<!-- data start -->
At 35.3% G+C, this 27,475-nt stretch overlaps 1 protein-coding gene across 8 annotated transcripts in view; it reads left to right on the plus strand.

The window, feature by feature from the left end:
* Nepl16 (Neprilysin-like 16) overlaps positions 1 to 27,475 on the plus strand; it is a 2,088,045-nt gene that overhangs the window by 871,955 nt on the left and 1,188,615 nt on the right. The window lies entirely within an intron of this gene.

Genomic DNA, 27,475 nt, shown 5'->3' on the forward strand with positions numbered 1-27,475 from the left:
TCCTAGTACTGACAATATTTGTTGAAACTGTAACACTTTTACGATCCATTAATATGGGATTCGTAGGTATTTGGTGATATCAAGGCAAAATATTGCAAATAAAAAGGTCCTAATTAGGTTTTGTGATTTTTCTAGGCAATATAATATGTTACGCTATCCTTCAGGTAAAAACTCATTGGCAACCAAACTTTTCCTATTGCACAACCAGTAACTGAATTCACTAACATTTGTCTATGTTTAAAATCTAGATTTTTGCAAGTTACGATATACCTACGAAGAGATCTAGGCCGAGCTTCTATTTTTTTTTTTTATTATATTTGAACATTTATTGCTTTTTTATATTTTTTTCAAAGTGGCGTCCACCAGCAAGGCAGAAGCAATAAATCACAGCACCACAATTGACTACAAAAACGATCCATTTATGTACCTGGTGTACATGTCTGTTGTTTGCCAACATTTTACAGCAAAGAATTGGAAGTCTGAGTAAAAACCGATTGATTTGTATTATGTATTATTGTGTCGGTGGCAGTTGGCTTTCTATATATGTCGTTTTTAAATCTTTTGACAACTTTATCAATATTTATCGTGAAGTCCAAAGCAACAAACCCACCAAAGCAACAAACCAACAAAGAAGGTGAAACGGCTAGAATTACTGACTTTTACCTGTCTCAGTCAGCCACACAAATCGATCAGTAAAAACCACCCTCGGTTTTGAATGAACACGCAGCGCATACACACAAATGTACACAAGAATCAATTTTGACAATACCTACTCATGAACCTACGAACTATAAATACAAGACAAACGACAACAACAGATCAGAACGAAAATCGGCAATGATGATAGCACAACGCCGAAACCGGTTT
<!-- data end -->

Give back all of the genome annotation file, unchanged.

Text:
At 35.3% G+C, this 27,475-nt stretch overlaps 1 protein-coding gene across 8 annotated transcripts in view; it reads left to right on the plus strand.

The window, feature by feature from the left end:
* Nepl16 (Neprilysin-like 16) overlaps positions 1 to 27,475 on the plus strand; it is a 2,088,045-nt gene that overhangs the window by 871,955 nt on the left and 1,188,615 nt on the right. The window lies entirely within an intron of this gene.

Genomic DNA, 27,475 nt, shown 5'->3' on the forward strand with positions numbered 1-27,475 from the left:
TCCTAGTACTGACAATATTTGTTGAAACTGTAACACTTTTACGATCCATTAATATGGGATTCGTAGGTATTTGGTGATATCAAGGCAAAATATTGCAAATAAAAAGGTCCTAATTAGGTTTTGTGATTTTTCTAGGCAATATAATATGTTACGCTATCCTTCAGGTAAAAACTCATTGGCAACCAAACTTTTCCTATTGCACAACCAGTAACTGAATTCACTAACATTTGTCTATGTTTAAAATCTAGATTTTTGCAAGTTACGATATACCTACGAAGAGATCTAGGCCGAGCTTCTATTTTTTTTTTTTATTATATTTGAACATTTATTGCTTTTTTATATTTTTTTCAAAGTGGCGTCCACCAGCAAGGCAGAAGCAATAAATCACAGCACCACAATTGACTACAAAAACGATCCATTTATGTACCTGGTGTACATGTCTGTTGTTTGCCAACATTTTACAGCAAAGAATTGGAAGTCTGAGTAAAAACCGATTGATTTGTATTATGTATTATTGTGTCGGTGGCAGTTGGCTTTCTATATATGTCGTTTTTAAATCTTTTGACAACTTTATCAATATTTATCGTGAAGTCCAAAGCAACAAACCCACCAAAGCAACAAACCAACAAAGAAGGTGAAACGGCTAGAATTACTGACTTTTACCTGTCTCAGTCAGCCACACAAATCGATCAGTAAAAACCACCCTCGGTTTTGAATGAACACGCAGCGCATACACACAAATGTACACAAGAATCAATTTTGACAATACCTACTCATGAACCTACGAACTATAAATACAAGACAAACGACAACAACAGATCAGAACGAAAATCGGCAATGATGATAGCACAACGCCGAAACCGGTTT